Comments Ten days of waiting.That’s what the Syracuse women’s basketball team would be saddled with if it loses to Seton Hall on Friday. Ten days full of anxiety, question marks and overall powerlessness as the days inch closer to Selection Monday and the Orange’s NCAA tournament fate.But Kayla Alexander said she won’t let that idea cross her mind.‘Devastating,’ she said of that potential waiting period. ‘That’d be the worst feeling ever. I’m not even going to think about that.’SU (21-8, 9-7 Big East) will hope to avoid that outcome Friday at 2 p.m. when it takes on the 16th-seeded Pirates (8-21, 1-15) in the first round of the Big East tournament in Hartford, Conn. It represents a crucial game for the No. 9-seeded Orange, as a bad defeat could ultimately relegate Syracuse to the Women’s National Invitational Tournament for the third straight season.AdvertisementThis is placeholder textA win gives SU a chance to knock off eighth-seeded Georgetown (21-9, 9-7) on Saturday at noon and potentially set up a rematch with top-seeded Connecticut at 2 p.m. Sunday.Much of SU’s success this weekend falls heavily on the sophomore Alexander’s shoulders. On Thursday, she was named to the All-Big East first team. And since a home loss to DePaul on Feb. 8, in which the center scored just four points, head coach Quentin Hillsman has made post play the focal point of the Orange offense. And Hillsman said Alexander and junior forward Iasia Hemingway will continue to carry Syracuse in the conference tournament.‘Absolutely it’s going to be the same thing straight through this thing,’ Hillsman said. ‘They’re our two highest percentage shooting starters, so we’re going to continue to put the ball in their hands and let them make plays.’Alexander had a streaky regular season, dominating opponents one game and becoming a forgotten factor in the next. She leads Syracuse in scoring with 14.4 points per contest but failed to hit a field goal in just nine minutes of action when the Orange beat Seton Hall 75-50 on Jan. 8.But in SU’s recent five-game winning streak, which ended Monday in a loss to UConn, Alexander and her frontcourt partner Hemingway powered the team’s offense. Alexander tallied 19.2 points per game in that pivotal stretch, while the junior forward Hemingway averaged 12.2 points.‘They’re rolling,’ senior guard Erica Morrow said. ‘They’re carrying the team. They’re opening up a lot of things for us on the perimeter. … Definitely we’re emphasizing getting the ball in the paint and just letting Kayla just go to work and do the things she needs to do to score the basketball.’The duo started rolling when SU desperately needed wins to improve its NCAA tournament resume. After the loss to DePaul, the Orange had just 16 wins and was 4-6 in the Big East.But Syracuse turned to its frontcourt for wins over conference bottom-feeders Villanova, Providence and Cincinnati and added back-to-back wins over Louisville and St. John’s, now the No. 6 and No. 7 seeds this weekend, respectively.The strategy for the Orange has been relatively simple. Hemingway gets the ball near the free-throw line, where she has the option to drive, kick the ball back out to a guard or dump it down to Alexander in the post. If she chooses the latter, Alexander has one job: get the ball up to the rim.The sophomore center has just one assist through 29 games this year, so she has adhered to her coach’s instructions. Hillsman said it would be a big concern for an opposing coach knowing Alexander will shoot every time she gets the ball inside.‘If I’m coaching against a post player,’ he said, ‘and she’s a 6-foot-4 kid, she shoots in the high 50 percents, you know she’s going to shoot it every time and then you know the team’s going to go rebound it, I think it’s a scary thing. We tell her to get it up on the rim because we feel good about it.’Syracuse is 4-5 when Alexander fails to reach double-digit points. The sophomore still feels her team has something to prove in the Big East tournament. A loss to Seton Hall would be devastating. But a win or two could seal SU’s berth in the field of 64.‘We’ve just got to go out there, play hard, prove that we believe we’re good enough and strong enough to play in the NCAA tournament,’ Alexander said. ‘And to go out there and get some wins and prove to ourselves that we’re able to play at the next level.’email@example.com Facebook Twitter Google+ Published on March 3, 2011 at 12:00 pm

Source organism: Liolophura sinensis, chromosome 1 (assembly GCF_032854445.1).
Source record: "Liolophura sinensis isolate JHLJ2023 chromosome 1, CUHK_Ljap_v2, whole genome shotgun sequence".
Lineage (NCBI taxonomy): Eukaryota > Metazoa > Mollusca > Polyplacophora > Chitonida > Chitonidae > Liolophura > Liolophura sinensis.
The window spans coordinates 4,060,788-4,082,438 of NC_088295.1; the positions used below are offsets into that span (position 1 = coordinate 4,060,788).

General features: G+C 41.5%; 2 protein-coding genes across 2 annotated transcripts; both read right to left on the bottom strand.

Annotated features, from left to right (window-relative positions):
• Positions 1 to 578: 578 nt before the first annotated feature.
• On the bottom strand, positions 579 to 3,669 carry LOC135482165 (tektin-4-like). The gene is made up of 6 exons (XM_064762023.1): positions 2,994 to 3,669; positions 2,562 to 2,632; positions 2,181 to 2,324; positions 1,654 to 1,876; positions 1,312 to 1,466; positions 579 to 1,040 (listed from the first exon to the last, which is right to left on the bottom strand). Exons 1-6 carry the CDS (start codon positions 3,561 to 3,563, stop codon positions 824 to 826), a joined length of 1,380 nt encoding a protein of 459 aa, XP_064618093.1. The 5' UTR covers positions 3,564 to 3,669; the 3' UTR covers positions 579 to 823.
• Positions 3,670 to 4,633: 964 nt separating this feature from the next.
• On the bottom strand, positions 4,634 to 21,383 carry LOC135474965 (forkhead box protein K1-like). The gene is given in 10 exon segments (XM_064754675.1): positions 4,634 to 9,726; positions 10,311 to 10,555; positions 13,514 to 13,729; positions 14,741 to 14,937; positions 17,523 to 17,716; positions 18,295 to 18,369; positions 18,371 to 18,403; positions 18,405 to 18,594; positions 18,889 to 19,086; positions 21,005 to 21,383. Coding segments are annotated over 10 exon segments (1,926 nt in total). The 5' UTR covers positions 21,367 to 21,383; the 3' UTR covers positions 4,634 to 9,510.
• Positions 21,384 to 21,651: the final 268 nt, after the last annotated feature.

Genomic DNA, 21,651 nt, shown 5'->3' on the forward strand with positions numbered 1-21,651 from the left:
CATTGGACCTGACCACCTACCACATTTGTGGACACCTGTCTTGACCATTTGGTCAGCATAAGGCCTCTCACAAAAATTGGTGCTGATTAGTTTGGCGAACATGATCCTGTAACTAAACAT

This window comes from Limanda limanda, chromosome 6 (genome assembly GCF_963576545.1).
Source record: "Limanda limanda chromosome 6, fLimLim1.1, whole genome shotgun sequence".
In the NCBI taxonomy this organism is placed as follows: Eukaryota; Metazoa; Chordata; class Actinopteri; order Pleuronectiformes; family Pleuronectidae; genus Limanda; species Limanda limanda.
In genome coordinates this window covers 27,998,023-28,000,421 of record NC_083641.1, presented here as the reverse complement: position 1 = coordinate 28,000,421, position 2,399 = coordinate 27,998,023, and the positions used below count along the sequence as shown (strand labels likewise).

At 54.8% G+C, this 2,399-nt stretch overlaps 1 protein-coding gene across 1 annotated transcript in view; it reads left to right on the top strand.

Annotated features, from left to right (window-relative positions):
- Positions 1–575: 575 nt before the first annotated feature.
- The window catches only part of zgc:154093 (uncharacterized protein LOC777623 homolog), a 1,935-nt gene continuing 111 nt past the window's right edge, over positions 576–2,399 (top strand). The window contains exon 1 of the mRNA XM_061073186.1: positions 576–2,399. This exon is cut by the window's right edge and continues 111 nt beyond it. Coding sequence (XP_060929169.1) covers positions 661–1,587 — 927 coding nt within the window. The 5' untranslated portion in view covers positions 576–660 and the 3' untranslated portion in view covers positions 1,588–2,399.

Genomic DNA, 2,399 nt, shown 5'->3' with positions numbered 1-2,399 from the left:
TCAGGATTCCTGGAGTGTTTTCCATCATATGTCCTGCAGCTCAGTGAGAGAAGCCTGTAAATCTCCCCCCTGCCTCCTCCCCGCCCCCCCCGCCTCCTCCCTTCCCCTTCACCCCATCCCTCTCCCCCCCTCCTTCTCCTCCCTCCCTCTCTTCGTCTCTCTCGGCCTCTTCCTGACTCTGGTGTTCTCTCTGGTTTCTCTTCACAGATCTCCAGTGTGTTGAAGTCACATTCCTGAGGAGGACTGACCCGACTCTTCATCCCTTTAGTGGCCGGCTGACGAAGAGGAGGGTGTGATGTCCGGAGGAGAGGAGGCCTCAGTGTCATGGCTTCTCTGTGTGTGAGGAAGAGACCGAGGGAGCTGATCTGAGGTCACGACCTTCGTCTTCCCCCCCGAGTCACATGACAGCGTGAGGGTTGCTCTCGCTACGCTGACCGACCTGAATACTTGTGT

Hearts new coach David Duncan suffered his first defeat and it was against his former club Ashgold in a dramatic game that saw both teams lose a player each before regulation time.A 28th minute strike by Aaron Amoah proved priceless for the visitors who came into this game with three successive defeats.Amoah breached the Hearts defence and capped it with a clever strike to beat Tetteh Lugard in post for the Phobians.The Miners held on, defended as if their lives depended on it, albeit with some delay tactics for most part.David Telfer was given a second yellow and an early shower in the 40th minute but the phobians could not maximize their numerical advantage.Fatau Dauda parried a goal bound header in the 44th minute and kept the Miners hopes alive. Francis Coffie should have increased the tally minutes after recess but the slippery left footed attacker, contrived to miss what will arguably be in contention for the miss of the season.Lugard had been beaten with a low cross from the right and whilst he was down just at the edge of his goal line trying to parry the ball away from danger, Coffie came in and had a full blast over the bar.Duncan brought in Edward Affum for veteran Laryea Kingston who struggled a bit in the first half but the story was no different.The tale of near misses continued as the Phobians struggled in vain to get the equalizer.Lawrence Lartey ensured the Miners snatched all the spoils when he headed a goal bound bicycle kick from Mahatma Otoo right on the goal line. With a quarter of an hour left to go, Nuru Sulley was given the red card after he brought down Yakubu Mohammed. Nuru was the last man and he saved the Phobians from conceding another goal.One goal it ended in favour of the Miners.